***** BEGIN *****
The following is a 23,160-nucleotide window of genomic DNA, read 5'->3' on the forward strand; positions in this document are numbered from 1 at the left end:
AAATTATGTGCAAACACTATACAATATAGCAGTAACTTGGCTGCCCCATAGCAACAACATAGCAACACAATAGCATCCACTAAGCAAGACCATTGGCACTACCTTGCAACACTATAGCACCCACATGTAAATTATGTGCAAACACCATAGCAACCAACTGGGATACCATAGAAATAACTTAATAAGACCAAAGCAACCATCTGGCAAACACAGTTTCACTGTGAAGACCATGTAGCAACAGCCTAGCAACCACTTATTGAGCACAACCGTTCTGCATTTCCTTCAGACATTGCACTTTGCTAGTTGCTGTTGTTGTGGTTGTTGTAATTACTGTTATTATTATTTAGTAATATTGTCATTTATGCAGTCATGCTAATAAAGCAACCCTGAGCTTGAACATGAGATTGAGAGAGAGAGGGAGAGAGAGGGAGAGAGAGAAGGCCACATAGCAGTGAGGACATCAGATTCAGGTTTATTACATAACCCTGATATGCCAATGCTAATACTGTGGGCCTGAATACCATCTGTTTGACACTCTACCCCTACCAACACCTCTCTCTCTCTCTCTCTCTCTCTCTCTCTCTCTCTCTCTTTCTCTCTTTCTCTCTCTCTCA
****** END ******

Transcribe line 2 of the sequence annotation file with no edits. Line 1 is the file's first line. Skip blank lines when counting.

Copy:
AAATTATGTGCAAACACTATACAATATAGCAGTAACTTGGCTGCCCCATAGCAACAACATAGCAACACAATAGCATCCACTAAGCAAGACCATTGGCACTACCTTGCAACACTATAGCACCCACATGTAAATTATGTGCAAACACCATAGCAACCAACTGGGATACCATAGAAATAACTTAATAAGACCAAAGCAACCATCTGGCAAACACAGTTTCACTGTGAAGACCATGTAGCAACAGCCTAGCAACCACTTATTGAGCACAACCGTTCTGCATTTCCTTCAGACATTGCACTTTGCTAGTTGCTGTTGTTGTGGTTGTTGTAATTACTGTTATTATTATTTAGTAATATTGTCATTTATGCAGTCATGCTAATAAAGCAACCCTGAGCTTGAACATGAGATTGAGAGAGAGAGGGAGAGAGAGGGAGAGAGAGAAGGCCACATAGCAGTGAGGACATCAGATTCAGGTTTATTACATAACCCTGATATGCCAATGCTAATACTGTGGGCCTGAATACCATCTGTTTGACACTCTACCCCTACCAACACCTCTCTCTCTCTCTCTCTCTCTCTCTCTCTCTCTCTCTCTTTCTCTCTTTCTCTCTCTCTCA